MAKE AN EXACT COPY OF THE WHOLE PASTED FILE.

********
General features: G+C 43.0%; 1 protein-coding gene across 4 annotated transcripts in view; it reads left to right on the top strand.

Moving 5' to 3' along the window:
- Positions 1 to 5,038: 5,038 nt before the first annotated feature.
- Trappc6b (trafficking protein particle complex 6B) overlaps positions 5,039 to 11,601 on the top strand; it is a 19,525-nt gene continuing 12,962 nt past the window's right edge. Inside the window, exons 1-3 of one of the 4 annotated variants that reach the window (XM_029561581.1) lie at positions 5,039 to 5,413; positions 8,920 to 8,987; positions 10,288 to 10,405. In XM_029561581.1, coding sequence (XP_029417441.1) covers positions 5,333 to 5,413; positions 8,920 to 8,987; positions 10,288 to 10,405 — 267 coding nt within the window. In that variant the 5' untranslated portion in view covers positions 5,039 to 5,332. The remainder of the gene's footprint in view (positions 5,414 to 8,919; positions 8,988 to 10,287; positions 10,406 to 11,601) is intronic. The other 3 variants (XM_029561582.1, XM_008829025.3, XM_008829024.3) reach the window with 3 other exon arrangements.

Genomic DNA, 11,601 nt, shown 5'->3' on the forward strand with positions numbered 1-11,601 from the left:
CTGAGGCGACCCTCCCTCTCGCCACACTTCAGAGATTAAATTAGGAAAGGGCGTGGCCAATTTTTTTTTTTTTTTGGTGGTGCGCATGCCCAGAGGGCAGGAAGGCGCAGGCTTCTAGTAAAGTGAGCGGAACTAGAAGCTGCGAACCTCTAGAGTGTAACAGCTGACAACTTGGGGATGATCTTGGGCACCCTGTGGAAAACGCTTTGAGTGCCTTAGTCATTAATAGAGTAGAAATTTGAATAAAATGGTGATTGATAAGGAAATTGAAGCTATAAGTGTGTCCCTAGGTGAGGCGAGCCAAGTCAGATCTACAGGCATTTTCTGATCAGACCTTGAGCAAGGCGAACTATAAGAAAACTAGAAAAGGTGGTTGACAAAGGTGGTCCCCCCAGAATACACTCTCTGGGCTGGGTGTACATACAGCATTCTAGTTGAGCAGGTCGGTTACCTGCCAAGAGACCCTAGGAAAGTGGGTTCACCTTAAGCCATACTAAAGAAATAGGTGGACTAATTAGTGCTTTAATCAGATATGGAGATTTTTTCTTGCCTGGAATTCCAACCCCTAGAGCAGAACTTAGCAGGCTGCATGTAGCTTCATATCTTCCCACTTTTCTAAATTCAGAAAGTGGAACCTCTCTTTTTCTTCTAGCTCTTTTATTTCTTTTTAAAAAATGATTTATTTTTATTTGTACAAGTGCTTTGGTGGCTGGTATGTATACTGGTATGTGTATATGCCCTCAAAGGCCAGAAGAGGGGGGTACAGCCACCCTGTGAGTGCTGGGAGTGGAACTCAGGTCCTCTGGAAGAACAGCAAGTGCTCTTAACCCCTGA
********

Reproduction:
General features: G+C 43.0%; 1 protein-coding gene across 4 annotated transcripts in view; it reads left to right on the top strand.

Moving 5' to 3' along the window:
- Positions 1 to 5,038: 5,038 nt before the first annotated feature.
- Trappc6b (trafficking protein particle complex 6B) overlaps positions 5,039 to 11,601 on the top strand; it is a 19,525-nt gene continuing 12,962 nt past the window's right edge. Inside the window, exons 1-3 of one of the 4 annotated variants that reach the window (XM_029561581.1) lie at positions 5,039 to 5,413; positions 8,920 to 8,987; positions 10,288 to 10,405. In XM_029561581.1, coding sequence (XP_029417441.1) covers positions 5,333 to 5,413; positions 8,920 to 8,987; positions 10,288 to 10,405 — 267 coding nt within the window. In that variant the 5' untranslated portion in view covers positions 5,039 to 5,332. The remainder of the gene's footprint in view (positions 5,414 to 8,919; positions 8,988 to 10,287; positions 10,406 to 11,601) is intronic. The other 3 variants (XM_029561582.1, XM_008829025.3, XM_008829024.3) reach the window with 3 other exon arrangements.

Genomic DNA, 11,601 nt, shown 5'->3' on the forward strand with positions numbered 1-11,601 from the left:
CTGAGGCGACCCTCCCTCTCGCCACACTTCAGAGATTAAATTAGGAAAGGGCGTGGCCAATTTTTTTTTTTTTTTGGTGGTGCGCATGCCCAGAGGGCAGGAAGGCGCAGGCTTCTAGTAAAGTGAGCGGAACTAGAAGCTGCGAACCTCTAGAGTGTAACAGCTGACAACTTGGGGATGATCTTGGGCACCCTGTGGAAAACGCTTTGAGTGCCTTAGTCATTAATAGAGTAGAAATTTGAATAAAATGGTGATTGATAAGGAAATTGAAGCTATAAGTGTGTCCCTAGGTGAGGCGAGCCAAGTCAGATCTACAGGCATTTTCTGATCAGACCTTGAGCAAGGCGAACTATAAGAAAACTAGAAAAGGTGGTTGACAAAGGTGGTCCCCCCAGAATACACTCTCTGGGCTGGGTGTACATACAGCATTCTAGTTGAGCAGGTCGGTTACCTGCCAAGAGACCCTAGGAAAGTGGGTTCACCTTAAGCCATACTAAAGAAATAGGTGGACTAATTAGTGCTTTAATCAGATATGGAGATTTTTTCTTGCCTGGAATTCCAACCCCTAGAGCAGAACTTAGCAGGCTGCATGTAGCTTCATATCTTCCCACTTTTCTAAATTCAGAAAGTGGAACCTCTCTTTTTCTTCTAGCTCTTTTATTTCTTTTTAAAAAATGATTTATTTTTATTTGTACAAGTGCTTTGGTGGCTGGTATGTATACTGGTATGTGTATATGCCCTCAAAGGCCAGAAGAGGGGGGTACAGCCACCCTGTGAGTGCTGGGAGTGGAACTCAGGTCCTCTGGAAGAACAGCAAGTGCTCTTAACCCCTGA